As seen in Arthur Miller's The Crucible, why does Giles Corey feel guilty that his wife is charged with witchcraft?

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When Reverend Hale arrives in Salem to investigate rumours of witchcraft, Giles Corey, probably thinking that he was doing good, asks the reverend to explain Mrs Corey's fascination with strange books. When the reverend tries to tell him that there is no significance in that, he presses the reverend and states that whenever Martha (his wife) reads these tomes, he cannot pray, but that as soon as she stops and walks out, his ability to pray suddenly returns. He states that this oddity 'discomfits' him.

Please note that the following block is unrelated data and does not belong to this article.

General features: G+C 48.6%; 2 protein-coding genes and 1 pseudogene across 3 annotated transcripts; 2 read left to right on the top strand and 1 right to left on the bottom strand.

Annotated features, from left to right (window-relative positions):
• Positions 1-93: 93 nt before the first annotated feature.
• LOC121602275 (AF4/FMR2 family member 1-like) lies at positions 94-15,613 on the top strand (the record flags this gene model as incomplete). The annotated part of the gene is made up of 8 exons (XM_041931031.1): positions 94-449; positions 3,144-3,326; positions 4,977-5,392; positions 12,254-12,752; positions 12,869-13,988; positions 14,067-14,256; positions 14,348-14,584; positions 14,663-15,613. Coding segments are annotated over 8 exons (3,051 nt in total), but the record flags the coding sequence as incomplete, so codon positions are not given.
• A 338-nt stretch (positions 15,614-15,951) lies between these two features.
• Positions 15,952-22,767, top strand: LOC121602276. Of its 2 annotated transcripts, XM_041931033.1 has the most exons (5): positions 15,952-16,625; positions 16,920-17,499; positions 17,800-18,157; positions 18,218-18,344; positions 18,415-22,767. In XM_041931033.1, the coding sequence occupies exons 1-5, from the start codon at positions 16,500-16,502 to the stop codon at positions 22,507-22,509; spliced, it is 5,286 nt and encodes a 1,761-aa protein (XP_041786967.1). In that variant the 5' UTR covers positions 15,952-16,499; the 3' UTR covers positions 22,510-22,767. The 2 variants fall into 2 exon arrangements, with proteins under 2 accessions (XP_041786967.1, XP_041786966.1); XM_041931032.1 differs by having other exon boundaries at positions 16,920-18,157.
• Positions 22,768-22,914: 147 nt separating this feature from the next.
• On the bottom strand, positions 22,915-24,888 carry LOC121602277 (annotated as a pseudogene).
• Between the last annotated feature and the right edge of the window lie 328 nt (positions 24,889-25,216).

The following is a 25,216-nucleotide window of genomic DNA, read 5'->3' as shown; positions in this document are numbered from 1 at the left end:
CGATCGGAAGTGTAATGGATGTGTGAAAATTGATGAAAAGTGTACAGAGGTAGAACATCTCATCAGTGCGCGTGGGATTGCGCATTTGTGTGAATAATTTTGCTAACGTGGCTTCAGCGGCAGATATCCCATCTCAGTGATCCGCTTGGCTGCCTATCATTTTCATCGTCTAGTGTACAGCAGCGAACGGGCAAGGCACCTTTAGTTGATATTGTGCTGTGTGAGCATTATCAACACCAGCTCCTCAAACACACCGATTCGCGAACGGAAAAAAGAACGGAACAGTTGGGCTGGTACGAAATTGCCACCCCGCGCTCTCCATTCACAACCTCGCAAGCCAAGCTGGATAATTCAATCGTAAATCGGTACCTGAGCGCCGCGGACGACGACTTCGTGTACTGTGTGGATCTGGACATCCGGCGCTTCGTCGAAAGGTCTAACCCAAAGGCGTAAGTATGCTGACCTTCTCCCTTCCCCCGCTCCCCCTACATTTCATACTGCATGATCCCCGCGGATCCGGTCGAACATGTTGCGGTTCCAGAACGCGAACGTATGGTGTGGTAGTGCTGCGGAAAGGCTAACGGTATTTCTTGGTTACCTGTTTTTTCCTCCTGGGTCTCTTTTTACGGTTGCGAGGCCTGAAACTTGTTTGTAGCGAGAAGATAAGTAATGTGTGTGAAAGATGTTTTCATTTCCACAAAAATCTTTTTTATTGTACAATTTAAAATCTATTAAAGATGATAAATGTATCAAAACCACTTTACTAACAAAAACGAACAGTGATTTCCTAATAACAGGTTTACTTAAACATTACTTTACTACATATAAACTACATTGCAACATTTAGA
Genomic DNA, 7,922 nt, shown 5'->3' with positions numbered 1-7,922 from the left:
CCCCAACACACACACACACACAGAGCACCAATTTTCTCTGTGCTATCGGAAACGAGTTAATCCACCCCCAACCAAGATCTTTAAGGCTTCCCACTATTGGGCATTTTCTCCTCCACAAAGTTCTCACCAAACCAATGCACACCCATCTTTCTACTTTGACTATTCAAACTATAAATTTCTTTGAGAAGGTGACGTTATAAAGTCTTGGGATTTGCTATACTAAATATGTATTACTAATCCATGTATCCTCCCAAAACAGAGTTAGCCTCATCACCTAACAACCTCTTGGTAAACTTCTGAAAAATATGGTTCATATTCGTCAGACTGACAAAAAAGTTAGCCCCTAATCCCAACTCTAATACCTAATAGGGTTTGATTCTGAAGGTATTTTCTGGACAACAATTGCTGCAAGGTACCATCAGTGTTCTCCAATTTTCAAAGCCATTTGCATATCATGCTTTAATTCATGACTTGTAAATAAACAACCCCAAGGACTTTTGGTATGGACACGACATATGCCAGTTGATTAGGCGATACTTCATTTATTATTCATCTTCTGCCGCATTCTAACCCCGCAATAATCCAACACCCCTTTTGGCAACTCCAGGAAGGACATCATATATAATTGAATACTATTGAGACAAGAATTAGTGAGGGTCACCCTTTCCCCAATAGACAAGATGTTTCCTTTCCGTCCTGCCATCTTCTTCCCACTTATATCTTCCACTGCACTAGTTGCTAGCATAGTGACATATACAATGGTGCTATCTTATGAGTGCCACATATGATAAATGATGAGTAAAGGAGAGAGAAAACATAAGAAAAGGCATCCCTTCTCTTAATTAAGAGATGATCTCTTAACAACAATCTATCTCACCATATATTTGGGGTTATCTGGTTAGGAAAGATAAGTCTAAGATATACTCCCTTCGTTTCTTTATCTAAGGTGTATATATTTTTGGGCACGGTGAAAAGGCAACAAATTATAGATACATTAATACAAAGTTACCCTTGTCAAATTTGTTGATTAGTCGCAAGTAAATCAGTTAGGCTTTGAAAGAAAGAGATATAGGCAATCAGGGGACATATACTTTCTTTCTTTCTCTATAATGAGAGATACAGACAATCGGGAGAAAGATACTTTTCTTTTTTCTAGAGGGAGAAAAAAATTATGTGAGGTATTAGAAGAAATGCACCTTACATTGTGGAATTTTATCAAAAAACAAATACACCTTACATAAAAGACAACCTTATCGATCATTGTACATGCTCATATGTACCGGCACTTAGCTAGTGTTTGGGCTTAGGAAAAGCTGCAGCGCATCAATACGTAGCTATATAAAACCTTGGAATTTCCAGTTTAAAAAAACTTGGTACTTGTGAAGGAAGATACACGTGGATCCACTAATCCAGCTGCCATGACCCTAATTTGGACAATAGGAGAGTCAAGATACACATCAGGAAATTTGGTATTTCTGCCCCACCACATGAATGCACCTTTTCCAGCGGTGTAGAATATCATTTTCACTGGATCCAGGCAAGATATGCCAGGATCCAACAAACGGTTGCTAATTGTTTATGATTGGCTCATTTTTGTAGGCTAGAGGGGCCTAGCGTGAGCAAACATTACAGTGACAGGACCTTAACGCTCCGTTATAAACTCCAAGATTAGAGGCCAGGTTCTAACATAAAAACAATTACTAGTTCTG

This statement about the stoppage of prayer piques Reverend Hale's interest and he tells Giles that he will later speak to him about it. Giles then declares that he does not believe that his wife is touched by the devil but that he would like to know what she is reading and why she hides her books since she won't tell him. It is clear that Reverend Hale is not much interested in what he has to say at this point because he has more important matters to attend to. He once again promises...

(The entire section contains 2 answers and 782 words.)

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